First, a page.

How To Recover From Stressful Times: Be the Butterfly
I took a walk today. While that may seem unremarkable, and indeed it is, it was significant, symbolic even, to me. Walks are how I recover from stressful times.
If you read my last post, you know life has been stressful for my father and me. He’s been bouncing around from facility to facility, his dementia is progressing rapidly, and I feel like I am watching him disappear at the same time I am grieving for my Dad who once was.
This is not my first rodeo. I have been through trying and sad times as a caregiver before. And one of my caregiver superpowers is my ability to adapt to “the new normal” pretty quickly. Caregiving is fluid; nothing remains the same for too long. Caregiving is a roller coaster and I have learned to ride the ups and the downs. Each time my father and I enter a new phase, I acknowledge that this is the new normal, I accept it, and I adapt. I adapt my routines, my schedule, our relationship, and my expectations.
But over the last two months, I’ve been struggling to find normal. These last two months have been like the Kingda Ka of caregiving. It is hard to find normal when your parent isn’t settled. Perhaps a more worthy super heroine could accept uncertainty as her normal, but I am not that advanced.
After a series of hospital and rehab stints, I moved my father out of assisted living and into a nursing home – and, wow, did we luck out. The staff is fantastic at the new facility. The situation wasn’t ideal – my father preferred his apartment and clearly he was on the decline, but it was the new normal and I began to adapt. But then he was sent back to the hospital where he stayed for two weeks. I hate that hospital and I spent every day that he was there working on plans to get him out. I could not find normal. I did not feel normal. (And yes, my speech patterns started to resemble Rowan Pope.)
I felt stress, despair, exhaustion. But now he is out! He is back in the nursing home, and I took a walk. And that walk tells me I have entered my butterfly phase.
After every time my life goes out of whack, something eventually shifts and I enter my butterfly phase. One day, I go for a walk. And then I do it again the next day. I replace my fourth cup of coffee with a glass of water. I shower, and, I even blow-dry my hair. And like the caterpillar that disappears into the chrysalis and eventually breaks out as a butterfly, stronger and more beautiful, I too, always reemerge, better for my experience.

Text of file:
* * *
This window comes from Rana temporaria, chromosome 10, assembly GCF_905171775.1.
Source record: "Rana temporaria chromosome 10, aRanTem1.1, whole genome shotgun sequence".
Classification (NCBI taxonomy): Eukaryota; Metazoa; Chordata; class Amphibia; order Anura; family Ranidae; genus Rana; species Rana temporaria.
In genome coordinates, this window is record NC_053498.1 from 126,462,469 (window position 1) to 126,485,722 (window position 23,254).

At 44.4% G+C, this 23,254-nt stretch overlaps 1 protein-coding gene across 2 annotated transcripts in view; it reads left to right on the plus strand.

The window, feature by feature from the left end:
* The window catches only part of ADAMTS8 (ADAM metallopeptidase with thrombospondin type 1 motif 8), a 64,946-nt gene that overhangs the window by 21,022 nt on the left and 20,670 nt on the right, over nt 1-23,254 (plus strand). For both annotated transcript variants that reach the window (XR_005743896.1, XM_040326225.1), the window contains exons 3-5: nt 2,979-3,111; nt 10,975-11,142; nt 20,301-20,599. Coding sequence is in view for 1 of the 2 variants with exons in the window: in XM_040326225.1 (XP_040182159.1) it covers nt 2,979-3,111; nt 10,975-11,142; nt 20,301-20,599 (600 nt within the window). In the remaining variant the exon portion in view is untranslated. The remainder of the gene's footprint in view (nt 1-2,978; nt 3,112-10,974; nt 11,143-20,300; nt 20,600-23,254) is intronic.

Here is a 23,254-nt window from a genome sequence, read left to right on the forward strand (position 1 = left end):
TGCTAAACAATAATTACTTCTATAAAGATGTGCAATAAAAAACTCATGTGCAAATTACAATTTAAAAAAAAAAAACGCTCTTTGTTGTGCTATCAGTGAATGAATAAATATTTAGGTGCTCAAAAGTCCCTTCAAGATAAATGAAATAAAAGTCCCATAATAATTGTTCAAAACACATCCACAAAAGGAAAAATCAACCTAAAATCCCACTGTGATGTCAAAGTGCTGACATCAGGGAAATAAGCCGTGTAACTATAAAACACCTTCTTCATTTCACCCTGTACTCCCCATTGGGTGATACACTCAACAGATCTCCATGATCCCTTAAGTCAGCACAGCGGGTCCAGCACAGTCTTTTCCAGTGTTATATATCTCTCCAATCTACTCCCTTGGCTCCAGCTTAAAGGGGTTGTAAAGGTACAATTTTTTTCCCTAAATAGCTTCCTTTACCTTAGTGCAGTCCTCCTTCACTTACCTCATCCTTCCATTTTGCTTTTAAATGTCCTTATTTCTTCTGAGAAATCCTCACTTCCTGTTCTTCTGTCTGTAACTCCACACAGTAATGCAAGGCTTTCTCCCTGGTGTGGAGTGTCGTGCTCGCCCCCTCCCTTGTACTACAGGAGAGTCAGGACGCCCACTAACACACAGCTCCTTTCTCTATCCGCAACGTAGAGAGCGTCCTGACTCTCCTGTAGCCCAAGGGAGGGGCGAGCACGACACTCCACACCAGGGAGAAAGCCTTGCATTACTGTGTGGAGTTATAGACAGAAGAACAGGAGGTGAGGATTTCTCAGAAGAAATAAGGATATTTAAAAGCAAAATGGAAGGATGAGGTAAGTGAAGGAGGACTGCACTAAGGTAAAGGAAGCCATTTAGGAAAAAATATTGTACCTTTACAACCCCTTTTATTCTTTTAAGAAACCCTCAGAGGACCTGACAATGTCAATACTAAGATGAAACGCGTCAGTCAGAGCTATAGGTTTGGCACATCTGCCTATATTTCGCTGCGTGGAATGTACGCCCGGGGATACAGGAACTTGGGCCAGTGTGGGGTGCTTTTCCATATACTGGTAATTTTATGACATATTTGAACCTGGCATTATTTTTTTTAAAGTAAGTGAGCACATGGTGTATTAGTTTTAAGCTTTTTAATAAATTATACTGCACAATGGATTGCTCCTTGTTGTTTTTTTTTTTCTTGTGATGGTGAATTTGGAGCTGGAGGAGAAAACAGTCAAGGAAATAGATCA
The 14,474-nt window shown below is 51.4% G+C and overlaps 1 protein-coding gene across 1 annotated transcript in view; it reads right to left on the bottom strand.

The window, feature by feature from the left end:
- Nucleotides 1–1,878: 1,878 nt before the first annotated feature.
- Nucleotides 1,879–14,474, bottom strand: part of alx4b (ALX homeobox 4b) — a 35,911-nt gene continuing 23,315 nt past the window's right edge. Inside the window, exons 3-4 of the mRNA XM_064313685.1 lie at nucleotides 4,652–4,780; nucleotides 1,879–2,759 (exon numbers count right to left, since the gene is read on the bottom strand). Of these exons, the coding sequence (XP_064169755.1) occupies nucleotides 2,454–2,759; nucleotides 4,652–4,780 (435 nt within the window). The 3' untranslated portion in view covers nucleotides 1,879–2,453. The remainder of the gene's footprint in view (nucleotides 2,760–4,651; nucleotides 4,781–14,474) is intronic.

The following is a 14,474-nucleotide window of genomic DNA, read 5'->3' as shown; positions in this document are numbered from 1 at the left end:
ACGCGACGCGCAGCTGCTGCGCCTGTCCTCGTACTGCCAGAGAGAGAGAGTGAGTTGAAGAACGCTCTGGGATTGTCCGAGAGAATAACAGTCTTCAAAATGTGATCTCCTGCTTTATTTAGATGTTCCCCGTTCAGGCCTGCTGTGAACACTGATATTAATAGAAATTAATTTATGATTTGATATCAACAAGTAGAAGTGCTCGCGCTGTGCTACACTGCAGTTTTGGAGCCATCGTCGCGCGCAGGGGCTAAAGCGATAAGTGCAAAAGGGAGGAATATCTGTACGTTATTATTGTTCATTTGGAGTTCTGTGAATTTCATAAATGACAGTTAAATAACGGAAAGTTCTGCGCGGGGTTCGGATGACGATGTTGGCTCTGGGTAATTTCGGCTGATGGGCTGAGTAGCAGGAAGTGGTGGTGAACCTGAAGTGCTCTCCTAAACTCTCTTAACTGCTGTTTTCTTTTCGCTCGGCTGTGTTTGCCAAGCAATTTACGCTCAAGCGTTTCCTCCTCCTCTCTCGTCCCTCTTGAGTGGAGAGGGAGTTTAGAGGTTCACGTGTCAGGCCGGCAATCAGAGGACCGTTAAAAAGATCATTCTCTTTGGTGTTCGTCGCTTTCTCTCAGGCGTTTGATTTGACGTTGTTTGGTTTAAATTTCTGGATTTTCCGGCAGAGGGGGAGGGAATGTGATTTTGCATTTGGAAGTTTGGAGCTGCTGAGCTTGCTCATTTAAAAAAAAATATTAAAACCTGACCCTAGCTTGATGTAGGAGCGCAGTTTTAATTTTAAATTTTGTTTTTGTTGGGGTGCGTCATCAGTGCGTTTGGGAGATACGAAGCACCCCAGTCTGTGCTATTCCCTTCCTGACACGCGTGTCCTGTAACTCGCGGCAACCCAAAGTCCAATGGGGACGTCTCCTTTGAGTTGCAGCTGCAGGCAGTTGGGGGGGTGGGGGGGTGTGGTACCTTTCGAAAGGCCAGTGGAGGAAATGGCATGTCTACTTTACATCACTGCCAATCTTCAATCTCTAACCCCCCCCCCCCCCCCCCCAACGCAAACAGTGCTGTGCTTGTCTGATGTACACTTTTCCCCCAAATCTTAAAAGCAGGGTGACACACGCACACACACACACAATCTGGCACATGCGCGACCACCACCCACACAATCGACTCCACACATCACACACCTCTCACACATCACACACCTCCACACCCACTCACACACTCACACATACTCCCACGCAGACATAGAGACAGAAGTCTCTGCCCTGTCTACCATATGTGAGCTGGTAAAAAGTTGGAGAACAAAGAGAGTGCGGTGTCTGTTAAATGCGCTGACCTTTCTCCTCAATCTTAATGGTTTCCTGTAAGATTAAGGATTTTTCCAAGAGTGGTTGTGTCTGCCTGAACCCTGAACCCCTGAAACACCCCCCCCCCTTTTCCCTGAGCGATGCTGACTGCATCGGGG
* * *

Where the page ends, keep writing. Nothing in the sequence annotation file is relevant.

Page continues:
Stress is a given for caregivers – there’s really no way around it. So it’s critical that we learn to recover from it; that we learn to be the butterfly. While it feels like my butterfly phase is something that happens to me, it is actually something I make happen. Here’s how you can create your butterfly phase:
- Celebrate small acts of progress. Blow drying my hair may not seem like a monumental task, but when my to do list is overflowing and I feel like anxiety has me super-glued to my sofa, the mere act of getting dressed to go visit my father, or go to work can be overwhelming. So when I actually make the effort to look presentable, I know I am getting my strength back, and I celebrate that tiny win. Recognize any effort, no matter how small, on your road to recovery.
- Move. According to the Mayo Clinic, “virtually any form of exercise… can act as a stress reliever.” If you’re feeling flattened by stress and a true sweat is just too much effort to muster, take a walk. Even 10 minutes will start you down a positive path. Don’t think, just go. And the next day, do it again.
- Smile. It may be the last thing you feel like doing, but studies have shown that the mere act of smiling can make you feel better. While we don’t recommend forcing a grin with chopsticks, we have tested the fake smile theory and it works! If you’re worried that all you can muster is a grimace, try this at home alone – and not in front of the mirror.
- Accept the new normal. You may not like where life has landed you and the person you care for, but the sooner you accept your circumstances, the sooner, you can adapt to them. Go ahead and grieve for what was; grieving leads to acceptance. Acceptance doesn’t mean you stop missing what was. Acceptance doesn’t mean you necessarily like the phase you are in. What it does mean is that you acknowledge where you are and you create a plan for this phase of caregiving. It means you stop resisting and start acting and that will reduce the stress you feel.
- Identify what you have gained. It is so easy to identify what caregiving takes from us. But it’s also important to recognize what we gain from it. Are you more resourceful? More resilient? Wiser? More patient? What makes you stronger and more beautiful, like a butterfly?
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